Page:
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Books & Authors

How to Win at Aging

As baby boomers age big changes are in store for our communities. According to the  U.S. Census Bureau by 2030 one in five residents will be retirement age. Use the books on this list to get the most out of your retirement years by staying informed, healthy, and mentally sharp. Don’t forget about Library events like Memory Cafes or crafts and exercise programs at the Senior Socials at the Library Station and the Schweitzer Brentwood Branch Library. See Bookends or the Library's Programs website for details.

Aging with care : your guide to hiring and managing caregivers at home by Amanda Lambert and Leslie Eckford

Finding the best and most appropriate in-home care for an aging loved one can be confusing and time consuming. This guide helps readers through the process of hiring a private caregiver, assessing needs and resources, and making difficult choices. Using real stories throughout, the authors reveal the benefits and pitfalls of in-home care.

 

 

 

The aging brain : proven steps to prevent dementia and sharpen your mind by Timothy R. Jennings, MD

While growing older is inevitable, many of the troubles we associate with aging--including dementia, disability, and an increased dependence on others--are not. The choices we make now can help us to maintain our vitality, a sharp mind, and our independence as we age.  Based on solid, up-to-date scientific research, the interventions explained in this book not only prevent progression toward dementia even in those who have already shown mild cognitive impairment, they also reduce disability and depression and keep people living independently longer than those who do not practice these methods. For anyone hoping to slow the aging process, as well as anyone who acts as a caregiver to someone at risk of or already beginning to suffer from dementia and other age-related diseases, this book offers a hopeful, healthy way forward.

Aging gracefully : portraits of people over 100 by Karsten Thormaehlen

Fall in love with 52 wise, healthy, and joyful 100-year-olds in this celebratory and uplifting art book. A beautiful and fascinating exploration of what it is like to be over 100 years old,Aging Gracefully invites readers to look into the face of a century of life experience with portraits of centenarians captured by the compassionate, minimalist lens of photographer Karsten Thormaehlen. The striking photographs are accompanied by short bios of the centenarians, featuring quotes and wisdom on love, food, humor, and living with grace.

 

 

Dynamic aging : simple exercises for whole-body mobility by Katy Bowman, with Joan Virginia Allen, Shelah M. Wilgus, Lora Woods, and Joyce Faber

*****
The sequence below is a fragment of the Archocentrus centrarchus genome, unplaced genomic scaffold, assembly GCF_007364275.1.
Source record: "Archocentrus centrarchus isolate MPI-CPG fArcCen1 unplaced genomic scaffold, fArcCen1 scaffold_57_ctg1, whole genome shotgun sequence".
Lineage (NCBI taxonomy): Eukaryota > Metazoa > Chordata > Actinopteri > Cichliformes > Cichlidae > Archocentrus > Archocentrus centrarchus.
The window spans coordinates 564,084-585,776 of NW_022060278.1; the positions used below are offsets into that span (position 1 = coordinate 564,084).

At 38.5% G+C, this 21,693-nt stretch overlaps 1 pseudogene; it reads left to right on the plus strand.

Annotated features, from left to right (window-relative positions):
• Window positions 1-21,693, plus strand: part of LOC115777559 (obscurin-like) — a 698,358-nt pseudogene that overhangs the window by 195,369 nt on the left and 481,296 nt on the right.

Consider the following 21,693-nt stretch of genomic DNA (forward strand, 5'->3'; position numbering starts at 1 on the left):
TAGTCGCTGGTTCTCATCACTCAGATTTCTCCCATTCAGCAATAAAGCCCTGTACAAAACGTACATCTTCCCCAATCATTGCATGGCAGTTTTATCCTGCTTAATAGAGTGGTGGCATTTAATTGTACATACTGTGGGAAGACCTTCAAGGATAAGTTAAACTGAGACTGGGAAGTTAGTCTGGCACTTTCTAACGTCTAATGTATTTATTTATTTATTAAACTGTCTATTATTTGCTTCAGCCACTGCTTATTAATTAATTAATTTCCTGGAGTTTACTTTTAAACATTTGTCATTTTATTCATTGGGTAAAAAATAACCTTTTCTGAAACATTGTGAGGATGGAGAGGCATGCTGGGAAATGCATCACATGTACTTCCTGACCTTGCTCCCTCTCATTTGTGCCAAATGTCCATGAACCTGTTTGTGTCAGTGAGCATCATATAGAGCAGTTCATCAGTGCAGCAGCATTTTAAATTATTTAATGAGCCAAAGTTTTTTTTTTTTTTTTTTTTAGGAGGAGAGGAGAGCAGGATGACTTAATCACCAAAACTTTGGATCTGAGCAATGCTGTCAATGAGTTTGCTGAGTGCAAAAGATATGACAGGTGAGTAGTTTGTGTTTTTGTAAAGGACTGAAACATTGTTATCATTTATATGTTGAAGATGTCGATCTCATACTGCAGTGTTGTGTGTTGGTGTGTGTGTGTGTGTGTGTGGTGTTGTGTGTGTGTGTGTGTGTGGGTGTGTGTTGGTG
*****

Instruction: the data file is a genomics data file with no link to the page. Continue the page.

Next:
What if your lack of mobility isn't due to your age, but simply the number of years you haven't been moving well? Dynamic Aging presents a new paradigm in senior fitness: your age isn't responsible for your lack of mobility; your habits are! In this powerful and effective guide to moving better, geared specifically for those 50-plus, biomechanist and movement teacher Katy Bowman details how readers can regain their balance, maintain their ability to drive, keep their feet healthy and functional, and regain mobility and reduce pain throughout their bodies. Bowman's exercises are straightforward, require no special equipment, and include modifications for readers of all fitness levels. To combat the idea of being 'too old' to make great improvements, Dynamic Aging is filled with stories and advice from four septuagenarians who have been following Bowman's program for a decade, avoiding surgeries, eliminating pain, and regaining freedom and ease in their bodies they thought they had lost permanently to "old age." From hiking mountains to climbing ladders and walking on cobblestones with ease, each of these women embodies the book's message: No matter where you're starting, if you change how you move, you can change how you feel.

Aging thoughtfully : conversations about retirement, romance, wrinkles, and regret by Martha C. Nussbaum ; Saul Levmore

A philosopher and a lawyer-economist examine the challenges of the last third of life. They write about friendship, sex, retirement communities, inheritance, poverty, and the depiction of aging women in films. These essays, or conversations, will help readers of all ages think about how to age well, or at least thoughtfully, and how to interact with older family members and friends.

 

 

Brain rules for aging well : 10 principles for staying vital, happy, and sharp by John Medina